The composite bow was made from several materials as opposed to a single piece of wood. When strung, the ends of the bow curve away from the archer. The bow typically has horn on the belly (the side of the bow facing the archer) and sinew on the back (the side of the bow facing the target).
- 4 feet
- Wood & Bone Bow
- Iron-Tipped Arrows
The main advantage of the composite bow is that it delivers greater power for the same length as a simple bow, so a shorter composite bow has the same power as a much longer simple bow. The smaller size makes it ideal for use at horseback, an important part of Hunnic warfare.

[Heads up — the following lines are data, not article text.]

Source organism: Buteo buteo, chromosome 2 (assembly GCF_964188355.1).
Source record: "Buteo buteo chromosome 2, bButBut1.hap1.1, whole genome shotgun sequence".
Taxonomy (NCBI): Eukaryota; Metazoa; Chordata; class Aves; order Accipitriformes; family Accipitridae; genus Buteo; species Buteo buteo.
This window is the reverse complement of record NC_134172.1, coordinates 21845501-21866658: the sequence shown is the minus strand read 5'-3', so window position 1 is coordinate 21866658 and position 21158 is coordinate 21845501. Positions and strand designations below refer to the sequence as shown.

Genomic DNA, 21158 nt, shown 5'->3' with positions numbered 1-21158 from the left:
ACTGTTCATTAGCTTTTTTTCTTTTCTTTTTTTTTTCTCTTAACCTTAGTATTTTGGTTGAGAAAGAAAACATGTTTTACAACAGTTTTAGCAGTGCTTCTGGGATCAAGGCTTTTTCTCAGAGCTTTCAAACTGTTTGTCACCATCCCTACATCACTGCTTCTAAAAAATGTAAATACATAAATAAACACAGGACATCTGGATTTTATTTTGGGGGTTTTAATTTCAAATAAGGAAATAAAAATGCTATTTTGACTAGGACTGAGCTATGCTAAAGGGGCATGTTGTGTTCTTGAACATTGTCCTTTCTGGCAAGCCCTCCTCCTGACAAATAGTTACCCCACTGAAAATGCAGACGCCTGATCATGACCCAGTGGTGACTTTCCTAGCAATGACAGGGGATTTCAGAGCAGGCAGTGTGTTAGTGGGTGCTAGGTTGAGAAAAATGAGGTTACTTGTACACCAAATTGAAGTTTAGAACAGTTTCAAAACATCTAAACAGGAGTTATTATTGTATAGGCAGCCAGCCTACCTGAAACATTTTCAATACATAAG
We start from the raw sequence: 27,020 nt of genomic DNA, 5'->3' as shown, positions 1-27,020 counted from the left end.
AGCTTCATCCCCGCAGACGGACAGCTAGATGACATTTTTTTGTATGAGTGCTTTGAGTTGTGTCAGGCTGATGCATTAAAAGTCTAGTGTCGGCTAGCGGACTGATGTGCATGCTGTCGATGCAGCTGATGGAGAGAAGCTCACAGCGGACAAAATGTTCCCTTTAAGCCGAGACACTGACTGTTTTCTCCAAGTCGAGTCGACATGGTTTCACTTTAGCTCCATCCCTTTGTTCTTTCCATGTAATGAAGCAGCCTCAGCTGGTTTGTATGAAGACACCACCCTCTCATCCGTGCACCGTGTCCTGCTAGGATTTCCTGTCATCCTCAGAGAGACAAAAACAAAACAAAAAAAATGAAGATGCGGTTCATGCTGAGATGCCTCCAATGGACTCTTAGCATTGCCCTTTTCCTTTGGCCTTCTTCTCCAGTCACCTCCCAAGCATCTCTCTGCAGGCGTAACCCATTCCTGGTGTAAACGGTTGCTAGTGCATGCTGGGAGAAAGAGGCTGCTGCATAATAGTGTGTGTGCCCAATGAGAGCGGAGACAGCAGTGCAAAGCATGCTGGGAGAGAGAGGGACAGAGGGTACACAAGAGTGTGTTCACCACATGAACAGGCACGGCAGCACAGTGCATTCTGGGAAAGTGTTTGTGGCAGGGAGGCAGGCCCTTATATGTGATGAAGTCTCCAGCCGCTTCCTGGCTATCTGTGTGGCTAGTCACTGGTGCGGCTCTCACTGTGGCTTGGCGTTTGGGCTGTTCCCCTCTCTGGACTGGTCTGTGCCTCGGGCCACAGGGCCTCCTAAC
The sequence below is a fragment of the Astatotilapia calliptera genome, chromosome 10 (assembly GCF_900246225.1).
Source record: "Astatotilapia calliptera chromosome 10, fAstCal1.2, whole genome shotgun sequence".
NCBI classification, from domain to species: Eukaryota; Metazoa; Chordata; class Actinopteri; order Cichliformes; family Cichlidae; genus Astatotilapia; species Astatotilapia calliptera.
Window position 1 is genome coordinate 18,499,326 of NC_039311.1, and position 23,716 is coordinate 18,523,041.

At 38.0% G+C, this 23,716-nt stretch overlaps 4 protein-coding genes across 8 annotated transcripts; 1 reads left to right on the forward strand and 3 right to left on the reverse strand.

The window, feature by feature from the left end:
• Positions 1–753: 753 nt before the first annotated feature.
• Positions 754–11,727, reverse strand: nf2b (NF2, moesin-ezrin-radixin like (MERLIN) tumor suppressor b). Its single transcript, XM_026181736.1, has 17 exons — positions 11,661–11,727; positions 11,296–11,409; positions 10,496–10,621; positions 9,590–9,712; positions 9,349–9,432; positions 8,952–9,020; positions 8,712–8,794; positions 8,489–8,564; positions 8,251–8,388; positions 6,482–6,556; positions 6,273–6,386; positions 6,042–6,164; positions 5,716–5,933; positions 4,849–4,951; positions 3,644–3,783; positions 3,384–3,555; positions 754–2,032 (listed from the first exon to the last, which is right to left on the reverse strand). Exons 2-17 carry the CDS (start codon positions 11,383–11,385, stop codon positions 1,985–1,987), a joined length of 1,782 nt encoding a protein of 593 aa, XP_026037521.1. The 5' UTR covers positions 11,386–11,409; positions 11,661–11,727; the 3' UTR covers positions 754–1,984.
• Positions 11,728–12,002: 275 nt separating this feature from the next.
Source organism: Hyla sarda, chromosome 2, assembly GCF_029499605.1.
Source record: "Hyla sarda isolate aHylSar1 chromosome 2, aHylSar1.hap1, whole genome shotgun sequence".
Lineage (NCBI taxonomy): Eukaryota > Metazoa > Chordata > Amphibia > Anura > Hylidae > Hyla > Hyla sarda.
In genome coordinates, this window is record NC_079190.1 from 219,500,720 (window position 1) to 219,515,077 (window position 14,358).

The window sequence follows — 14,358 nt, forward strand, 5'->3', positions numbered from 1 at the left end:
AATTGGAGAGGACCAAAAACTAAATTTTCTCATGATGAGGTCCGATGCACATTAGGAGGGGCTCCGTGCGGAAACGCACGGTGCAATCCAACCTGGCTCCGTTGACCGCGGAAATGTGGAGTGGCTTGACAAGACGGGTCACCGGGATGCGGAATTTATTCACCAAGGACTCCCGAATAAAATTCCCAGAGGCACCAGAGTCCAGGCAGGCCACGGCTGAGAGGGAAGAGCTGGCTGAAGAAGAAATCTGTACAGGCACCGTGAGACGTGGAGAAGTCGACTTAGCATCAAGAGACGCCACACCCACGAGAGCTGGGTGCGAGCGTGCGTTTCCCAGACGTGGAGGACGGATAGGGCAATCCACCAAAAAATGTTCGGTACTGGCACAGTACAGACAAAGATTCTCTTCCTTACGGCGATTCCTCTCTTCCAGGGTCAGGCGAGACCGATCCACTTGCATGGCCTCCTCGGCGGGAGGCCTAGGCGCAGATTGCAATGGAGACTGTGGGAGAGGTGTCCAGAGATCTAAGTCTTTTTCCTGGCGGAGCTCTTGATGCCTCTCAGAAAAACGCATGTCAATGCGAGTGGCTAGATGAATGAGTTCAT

The Parthians developed a strategy to supply their armies with wagons or caravans of camels to maintain ammunition for the horsemen. The Battle of Carrhae on May 6th 53 BC is an example of this strategy in effect, which managed to overwhelm the Roman armies despite their Scutum shields blocking the majority of the arrows.
As seen in The Second Battle of Lechfeld in 955 AD, Horseback Archery had several flaws. The Magyar (decedents of the Huns) were unable to maneuver due to dense forests on their flanks. Heavy rain also created mud, which slowed the horses further, and made bows difficult to use as the strings became too damp.